Moshe Kahlon
Moshe Kahlon Photo: Yonatan Sindel / Flash 90

Finance Minister Moshe Kahlon said that the Treasury would fully support the government's efforts to combat Iran's attempt to establish a permanent military presence in Syria which could threaten Israel.

Kahlon told Yediot Aharonot Thursday: "Several months ago, the defense minister asked for an extra 150 million shekels to fortify public facilities in the north. We transferred the money. I said to the Defense Ministry and to the chief of staff, 'If you're missing any money, we'll add more. We'll sit down, hold discussions and look into it. If it's true, we'll give you the money."

He added that the Treasury would transfer any funds necessary for the defense of the nation "according to the Defense Ministry and army's demand. Let them work, let them do whatever it takes. They have our support. If they need more, we'll transfer more."

Kahlon said that he fully supports the government's decision act preemptively to prevent the Iranian build-up in Syria, and that in doing so Israel had learned from the mistakes of the past. He recalled the first time he had seen a report as a Cabinet member on the arsenal of missiles Hezbollah had built up in Lebanon. "I said to myself, 'Where were we this entire time? How did we let this happen?"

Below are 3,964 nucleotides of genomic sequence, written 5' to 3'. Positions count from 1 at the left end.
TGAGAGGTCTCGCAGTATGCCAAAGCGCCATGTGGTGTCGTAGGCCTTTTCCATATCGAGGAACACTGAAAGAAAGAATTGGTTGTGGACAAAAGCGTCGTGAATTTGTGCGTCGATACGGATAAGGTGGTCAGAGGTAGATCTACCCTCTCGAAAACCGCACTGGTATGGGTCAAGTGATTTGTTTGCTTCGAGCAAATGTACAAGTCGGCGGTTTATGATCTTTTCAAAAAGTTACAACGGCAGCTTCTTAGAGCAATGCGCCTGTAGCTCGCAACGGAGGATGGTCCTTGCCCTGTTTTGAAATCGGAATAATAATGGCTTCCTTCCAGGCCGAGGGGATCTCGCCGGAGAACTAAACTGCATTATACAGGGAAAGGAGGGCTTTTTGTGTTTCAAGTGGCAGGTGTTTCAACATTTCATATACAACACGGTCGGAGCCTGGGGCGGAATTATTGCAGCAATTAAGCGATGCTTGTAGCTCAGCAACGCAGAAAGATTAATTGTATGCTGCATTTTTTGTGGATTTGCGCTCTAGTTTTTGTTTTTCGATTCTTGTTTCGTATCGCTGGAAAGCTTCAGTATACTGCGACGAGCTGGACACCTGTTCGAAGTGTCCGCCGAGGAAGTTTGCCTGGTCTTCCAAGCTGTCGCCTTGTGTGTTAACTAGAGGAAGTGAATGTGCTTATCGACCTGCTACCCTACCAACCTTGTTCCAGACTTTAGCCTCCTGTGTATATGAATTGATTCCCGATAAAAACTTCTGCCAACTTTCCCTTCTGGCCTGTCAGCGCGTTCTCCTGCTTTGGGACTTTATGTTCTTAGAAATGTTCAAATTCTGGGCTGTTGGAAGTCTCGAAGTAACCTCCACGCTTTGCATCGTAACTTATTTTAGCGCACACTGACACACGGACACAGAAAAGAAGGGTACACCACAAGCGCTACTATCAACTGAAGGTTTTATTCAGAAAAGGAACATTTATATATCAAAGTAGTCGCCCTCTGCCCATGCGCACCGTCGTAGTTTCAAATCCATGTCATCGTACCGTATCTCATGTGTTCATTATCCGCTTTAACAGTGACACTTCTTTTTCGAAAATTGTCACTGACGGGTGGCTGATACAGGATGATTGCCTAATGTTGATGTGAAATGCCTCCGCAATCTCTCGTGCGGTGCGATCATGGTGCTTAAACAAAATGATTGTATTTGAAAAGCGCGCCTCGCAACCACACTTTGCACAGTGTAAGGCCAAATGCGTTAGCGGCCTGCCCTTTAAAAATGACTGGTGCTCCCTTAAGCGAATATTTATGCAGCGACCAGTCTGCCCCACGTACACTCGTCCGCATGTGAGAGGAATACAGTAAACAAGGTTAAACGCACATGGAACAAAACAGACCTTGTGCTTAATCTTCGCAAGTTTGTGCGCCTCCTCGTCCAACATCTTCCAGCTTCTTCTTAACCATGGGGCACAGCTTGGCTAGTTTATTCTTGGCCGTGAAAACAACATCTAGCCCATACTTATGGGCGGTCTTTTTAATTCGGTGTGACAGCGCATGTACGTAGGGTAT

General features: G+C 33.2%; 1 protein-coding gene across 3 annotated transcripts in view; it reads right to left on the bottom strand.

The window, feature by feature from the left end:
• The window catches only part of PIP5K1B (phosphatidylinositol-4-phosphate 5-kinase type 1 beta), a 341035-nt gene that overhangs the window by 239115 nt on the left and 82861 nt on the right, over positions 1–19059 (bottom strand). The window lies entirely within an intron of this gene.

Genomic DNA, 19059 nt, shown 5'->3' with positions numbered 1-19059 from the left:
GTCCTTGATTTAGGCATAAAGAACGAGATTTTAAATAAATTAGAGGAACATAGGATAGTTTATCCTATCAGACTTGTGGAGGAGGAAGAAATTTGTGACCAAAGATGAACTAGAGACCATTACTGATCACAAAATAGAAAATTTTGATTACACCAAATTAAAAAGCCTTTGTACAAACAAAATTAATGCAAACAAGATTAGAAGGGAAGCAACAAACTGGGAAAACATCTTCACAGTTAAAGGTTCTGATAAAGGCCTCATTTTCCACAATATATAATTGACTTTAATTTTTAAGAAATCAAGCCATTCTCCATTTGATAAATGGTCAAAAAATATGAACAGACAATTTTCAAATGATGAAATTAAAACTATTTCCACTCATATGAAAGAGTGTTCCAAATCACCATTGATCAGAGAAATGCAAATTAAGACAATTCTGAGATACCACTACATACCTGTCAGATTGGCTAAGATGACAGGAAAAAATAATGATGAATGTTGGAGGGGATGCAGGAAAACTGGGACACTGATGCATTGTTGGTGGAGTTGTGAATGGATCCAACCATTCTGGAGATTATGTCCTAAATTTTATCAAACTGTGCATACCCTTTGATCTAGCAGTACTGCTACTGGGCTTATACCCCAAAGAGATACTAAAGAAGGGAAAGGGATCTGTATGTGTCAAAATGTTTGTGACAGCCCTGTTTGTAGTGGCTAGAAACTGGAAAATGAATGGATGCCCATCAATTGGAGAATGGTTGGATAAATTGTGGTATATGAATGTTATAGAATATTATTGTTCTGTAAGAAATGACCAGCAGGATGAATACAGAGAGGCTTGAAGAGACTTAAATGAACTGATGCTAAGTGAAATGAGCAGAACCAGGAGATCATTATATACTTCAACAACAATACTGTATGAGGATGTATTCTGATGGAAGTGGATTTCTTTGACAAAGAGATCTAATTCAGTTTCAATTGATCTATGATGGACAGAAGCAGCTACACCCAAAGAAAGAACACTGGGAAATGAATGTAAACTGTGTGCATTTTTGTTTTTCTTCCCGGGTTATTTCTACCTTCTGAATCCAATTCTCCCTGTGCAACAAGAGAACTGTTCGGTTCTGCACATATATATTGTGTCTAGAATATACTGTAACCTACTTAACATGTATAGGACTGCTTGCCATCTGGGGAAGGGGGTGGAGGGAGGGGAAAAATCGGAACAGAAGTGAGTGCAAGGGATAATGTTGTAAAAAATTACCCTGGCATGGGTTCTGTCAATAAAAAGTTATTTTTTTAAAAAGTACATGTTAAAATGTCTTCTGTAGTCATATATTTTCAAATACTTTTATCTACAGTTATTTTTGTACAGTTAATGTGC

Kahlon addressed the exchange of fire between Israel and Iranian forces in Syria last night.

"'We'll do whatever we have to do to kick them out of there," he said.

Kahlon conveyed a simple message to Iran's leaders. "Go home. You have nothing to do in Syria, especially when you target Israel."

Iranian forces stationed in Syria fired 20 rockets at Israeli territory Wednesday night. Four of the projectiles were shot down by Israel’s Iron Dome missile defense system, while the remaining rockets fell short and landed within Syrian territory.

In response, the Israeli Air Force struck roughly a dozen Iranian and Assad regime targets inside Syria. Russian sources claimed 28 Israeli aircraft fired 60 missiles at the targets in Syria, killing 23 people, including 18 Iranians and 5 Syrian soldiers. Israel's Defense Minister Avigdor Liberman stated Thursday that the majority of Iran's military infrastructure in Syria was destroyed in the strikes.

Tensions have recently risen between Israel and Iran over Iran's military build-up in Syria. The IDF announced this week that it was preparing for an Iranian assault on Israel's northern border in retaliation for a strike on the T-4 military base in Syria last month in which a number of Iranian soldiers were killed.

On Tuesday, the IDF asked authorities in the Golan Heights to open and prepare missile shelters over "irregular activity by Iranian forces in Syria", across the demarcation line. The order was later rescinded.